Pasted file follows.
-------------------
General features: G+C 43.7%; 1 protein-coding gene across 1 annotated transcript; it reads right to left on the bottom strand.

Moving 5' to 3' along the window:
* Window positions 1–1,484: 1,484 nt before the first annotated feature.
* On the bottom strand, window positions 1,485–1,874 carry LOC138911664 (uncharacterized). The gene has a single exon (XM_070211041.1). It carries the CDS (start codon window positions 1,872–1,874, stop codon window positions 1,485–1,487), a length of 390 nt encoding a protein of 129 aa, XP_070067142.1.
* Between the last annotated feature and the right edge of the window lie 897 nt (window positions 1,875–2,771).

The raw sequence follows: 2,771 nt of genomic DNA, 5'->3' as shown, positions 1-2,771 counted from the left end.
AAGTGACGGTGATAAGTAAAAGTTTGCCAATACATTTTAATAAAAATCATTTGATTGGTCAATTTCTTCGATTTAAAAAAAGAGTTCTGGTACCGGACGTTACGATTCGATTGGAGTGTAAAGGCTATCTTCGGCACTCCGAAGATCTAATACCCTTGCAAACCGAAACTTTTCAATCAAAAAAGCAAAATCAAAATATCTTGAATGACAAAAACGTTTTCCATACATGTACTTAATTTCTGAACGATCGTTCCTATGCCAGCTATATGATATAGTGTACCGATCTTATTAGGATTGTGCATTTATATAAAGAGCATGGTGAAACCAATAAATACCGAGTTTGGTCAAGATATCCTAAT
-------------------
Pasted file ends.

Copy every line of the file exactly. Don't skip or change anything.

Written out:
General features: G+C 43.7%; 1 protein-coding gene across 1 annotated transcript; it reads right to left on the bottom strand.

Moving 5' to 3' along the window:
* Window positions 1–1,484: 1,484 nt before the first annotated feature.
* On the bottom strand, window positions 1,485–1,874 carry LOC138911664 (uncharacterized). The gene has a single exon (XM_070211041.1). It carries the CDS (start codon window positions 1,872–1,874, stop codon window positions 1,485–1,487), a length of 390 nt encoding a protein of 129 aa, XP_070067142.1.
* Between the last annotated feature and the right edge of the window lie 897 nt (window positions 1,875–2,771).

The raw sequence follows: 2,771 nt of genomic DNA, 5'->3' as shown, positions 1-2,771 counted from the left end.
AAGTGACGGTGATAAGTAAAAGTTTGCCAATACATTTTAATAAAAATCATTTGATTGGTCAATTTCTTCGATTTAAAAAAAGAGTTCTGGTACCGGACGTTACGATTCGATTGGAGTGTAAAGGCTATCTTCGGCACTCCGAAGATCTAATACCCTTGCAAACCGAAACTTTTCAATCAAAAAAGCAAAATCAAAATATCTTGAATGACAAAAACGTTTTCCATACATGTACTTAATTTCTGAACGATCGTTCCTATGCCAGCTATATGATATAGTGTACCGATCTTATTAGGATTGTGCATTTATATAAAGAGCATGGTGAAACCAATAAATACCGAGTTTGGTCAAGATATCCTAAT